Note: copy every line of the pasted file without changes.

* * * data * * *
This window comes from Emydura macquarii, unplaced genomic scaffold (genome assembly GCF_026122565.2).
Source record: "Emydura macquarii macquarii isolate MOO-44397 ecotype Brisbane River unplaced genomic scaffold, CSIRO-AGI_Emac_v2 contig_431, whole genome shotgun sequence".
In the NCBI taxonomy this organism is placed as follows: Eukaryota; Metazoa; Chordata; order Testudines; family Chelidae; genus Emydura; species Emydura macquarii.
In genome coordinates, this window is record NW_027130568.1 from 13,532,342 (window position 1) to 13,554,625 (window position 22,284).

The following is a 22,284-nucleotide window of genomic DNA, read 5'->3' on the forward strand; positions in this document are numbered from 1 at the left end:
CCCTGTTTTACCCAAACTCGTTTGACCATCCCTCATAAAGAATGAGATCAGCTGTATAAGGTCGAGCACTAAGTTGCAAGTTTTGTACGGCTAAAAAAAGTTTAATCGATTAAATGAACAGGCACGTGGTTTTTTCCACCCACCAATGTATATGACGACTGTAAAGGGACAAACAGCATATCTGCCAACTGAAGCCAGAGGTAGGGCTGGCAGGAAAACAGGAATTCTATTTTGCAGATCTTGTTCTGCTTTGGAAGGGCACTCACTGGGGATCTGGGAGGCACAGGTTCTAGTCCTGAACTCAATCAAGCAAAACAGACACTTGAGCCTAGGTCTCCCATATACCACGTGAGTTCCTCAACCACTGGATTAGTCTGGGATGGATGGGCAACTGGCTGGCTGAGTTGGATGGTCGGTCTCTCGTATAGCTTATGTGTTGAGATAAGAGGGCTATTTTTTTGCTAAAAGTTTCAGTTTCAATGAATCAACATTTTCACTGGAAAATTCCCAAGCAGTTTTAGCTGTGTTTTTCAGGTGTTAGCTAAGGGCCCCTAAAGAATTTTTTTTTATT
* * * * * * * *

This window comes from Emydura macquarii, unplaced genomic scaffold (genome assembly GCF_026122565.2).
Source record: "Emydura macquarii macquarii isolate MOO-44397 ecotype Brisbane River unplaced genomic scaffold, CSIRO-AGI_Emac_v2 contig_431, whole genome shotgun sequence".
In the NCBI taxonomy this organism is placed as follows: Eukaryota; Metazoa; Chordata; order Testudines; family Chelidae; genus Emydura; species Emydura macquarii.
In genome coordinates, this window is record NW_027130568.1 from 13,532,342 (window position 1) to 13,554,625 (window position 22,284).

The following is a 22,284-nucleotide window of genomic DNA, read 5'->3' on the forward strand; positions in this document are numbered from 1 at the left end:
CCCTGTTTTACCCAAACTCGTTTGACCATCCCTCATAAAGAATGAGATCAGCTGTATAAGGTCGAGCACTAAGTTGCAAGTTTTGTACGGCTAAAAAAAGTTTAATCGATTAAATGAACAGGCACGTGGTTTTTTCCACCCACCAATGTATATGACGACTGTAAAGGGACAAACAGCATATCTGCCAACTGAAGCCAGAGGTAGGGCTGGCAGGAAAACAGGAATTCTATTTTGCAGATCTTGTTCTGCTTTGGAAGGGCACTCACTGGGGATCTGGGAGGCACAGGTTCTAGTCCTGAACTCAATCAAGCAAAACAGACACTTGAGCCTAGGTCTCCCATATACCACGTGAGTTCCTCAACCACTGGATTAGTCTGGGATGGATGGGCAACTGGCTGGCTGAGTTGGATGGTCGGTCTCTCGTATAGCTTATGTGTTGAGATAAGAGGGCTATTTTTTTGCTAAAAGTTTCAGTTTCAATGAATCAACATTTTCACTGGAAAATTCCCAAGCAGTTTTAGCTGTGTTTTTCAGGTGTTAGCTAAGGGCCCCTAAAGAATTTTTTTTTATT